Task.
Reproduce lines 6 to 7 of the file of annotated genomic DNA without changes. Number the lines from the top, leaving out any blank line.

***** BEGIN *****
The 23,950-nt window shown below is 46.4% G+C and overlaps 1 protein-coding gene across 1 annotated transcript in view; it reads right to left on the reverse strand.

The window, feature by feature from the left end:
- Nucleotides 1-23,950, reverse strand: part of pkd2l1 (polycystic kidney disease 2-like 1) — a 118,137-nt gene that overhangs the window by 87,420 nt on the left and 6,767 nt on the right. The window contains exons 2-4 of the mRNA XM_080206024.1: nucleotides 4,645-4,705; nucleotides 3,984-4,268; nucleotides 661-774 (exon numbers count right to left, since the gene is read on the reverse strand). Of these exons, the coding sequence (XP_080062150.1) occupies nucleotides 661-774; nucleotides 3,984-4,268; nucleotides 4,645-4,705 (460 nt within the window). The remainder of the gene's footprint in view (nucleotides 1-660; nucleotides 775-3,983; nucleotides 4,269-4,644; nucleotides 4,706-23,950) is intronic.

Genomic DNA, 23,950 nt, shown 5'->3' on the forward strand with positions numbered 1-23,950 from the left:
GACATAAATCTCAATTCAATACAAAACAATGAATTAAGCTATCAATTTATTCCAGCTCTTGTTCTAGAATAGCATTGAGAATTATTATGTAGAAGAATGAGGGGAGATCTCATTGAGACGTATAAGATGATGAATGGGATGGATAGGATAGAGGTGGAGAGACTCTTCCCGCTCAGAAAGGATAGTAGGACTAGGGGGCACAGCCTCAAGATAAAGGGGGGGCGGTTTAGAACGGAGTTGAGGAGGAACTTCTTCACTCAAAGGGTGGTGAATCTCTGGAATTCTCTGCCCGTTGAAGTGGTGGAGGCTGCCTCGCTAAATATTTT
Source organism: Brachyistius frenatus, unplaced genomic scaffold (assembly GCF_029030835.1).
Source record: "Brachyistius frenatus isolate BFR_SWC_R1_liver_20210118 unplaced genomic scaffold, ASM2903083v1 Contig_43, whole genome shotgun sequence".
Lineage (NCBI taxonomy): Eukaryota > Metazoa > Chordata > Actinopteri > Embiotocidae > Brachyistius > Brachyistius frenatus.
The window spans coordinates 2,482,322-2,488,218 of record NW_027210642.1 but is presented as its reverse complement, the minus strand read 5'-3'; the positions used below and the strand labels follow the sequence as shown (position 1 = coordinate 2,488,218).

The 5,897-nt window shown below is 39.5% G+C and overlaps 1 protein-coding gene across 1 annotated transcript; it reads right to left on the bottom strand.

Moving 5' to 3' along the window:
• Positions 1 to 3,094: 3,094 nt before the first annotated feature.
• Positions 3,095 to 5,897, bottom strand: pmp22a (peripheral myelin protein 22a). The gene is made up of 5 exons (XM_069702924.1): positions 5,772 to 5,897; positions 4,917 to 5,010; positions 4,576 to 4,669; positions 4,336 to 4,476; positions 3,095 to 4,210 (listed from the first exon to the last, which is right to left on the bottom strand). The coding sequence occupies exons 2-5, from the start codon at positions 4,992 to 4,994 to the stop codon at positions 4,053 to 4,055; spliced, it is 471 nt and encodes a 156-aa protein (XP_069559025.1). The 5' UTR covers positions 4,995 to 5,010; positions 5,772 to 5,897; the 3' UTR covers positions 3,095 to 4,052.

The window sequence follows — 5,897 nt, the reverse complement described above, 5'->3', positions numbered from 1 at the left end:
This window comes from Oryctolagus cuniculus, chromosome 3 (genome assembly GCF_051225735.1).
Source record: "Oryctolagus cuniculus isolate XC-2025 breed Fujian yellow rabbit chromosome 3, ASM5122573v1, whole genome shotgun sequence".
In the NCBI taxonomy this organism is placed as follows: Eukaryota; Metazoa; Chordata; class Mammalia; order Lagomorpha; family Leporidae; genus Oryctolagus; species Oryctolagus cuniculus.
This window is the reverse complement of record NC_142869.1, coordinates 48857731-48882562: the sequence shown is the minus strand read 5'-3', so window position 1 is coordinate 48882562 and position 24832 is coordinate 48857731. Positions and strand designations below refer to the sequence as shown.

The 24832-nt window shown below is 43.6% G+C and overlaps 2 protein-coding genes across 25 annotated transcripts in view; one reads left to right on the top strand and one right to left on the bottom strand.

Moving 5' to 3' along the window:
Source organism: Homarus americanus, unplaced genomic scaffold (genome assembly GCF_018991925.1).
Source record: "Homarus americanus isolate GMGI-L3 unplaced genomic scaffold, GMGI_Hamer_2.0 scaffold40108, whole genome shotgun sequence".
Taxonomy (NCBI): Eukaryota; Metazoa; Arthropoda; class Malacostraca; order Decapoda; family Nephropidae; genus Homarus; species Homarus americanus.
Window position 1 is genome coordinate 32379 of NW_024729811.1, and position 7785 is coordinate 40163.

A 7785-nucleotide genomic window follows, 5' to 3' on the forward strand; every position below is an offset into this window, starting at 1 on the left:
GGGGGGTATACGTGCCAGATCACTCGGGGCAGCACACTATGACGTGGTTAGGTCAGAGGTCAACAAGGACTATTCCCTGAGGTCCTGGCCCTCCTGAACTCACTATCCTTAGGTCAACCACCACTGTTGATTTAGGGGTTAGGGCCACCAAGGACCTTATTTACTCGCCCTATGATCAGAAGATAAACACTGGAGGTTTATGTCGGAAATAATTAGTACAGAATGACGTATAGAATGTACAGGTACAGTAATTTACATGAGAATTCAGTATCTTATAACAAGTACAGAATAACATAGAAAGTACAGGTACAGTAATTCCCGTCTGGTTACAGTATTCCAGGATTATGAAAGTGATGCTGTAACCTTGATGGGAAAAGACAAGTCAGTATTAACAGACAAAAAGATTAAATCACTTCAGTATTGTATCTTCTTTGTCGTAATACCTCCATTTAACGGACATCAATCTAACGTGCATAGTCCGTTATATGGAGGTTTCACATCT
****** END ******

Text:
Source organism: Brachyistius frenatus, unplaced genomic scaffold (assembly GCF_029030835.1).
Source record: "Brachyistius frenatus isolate BFR_SWC_R1_liver_20210118 unplaced genomic scaffold, ASM2903083v1 Contig_43, whole genome shotgun sequence".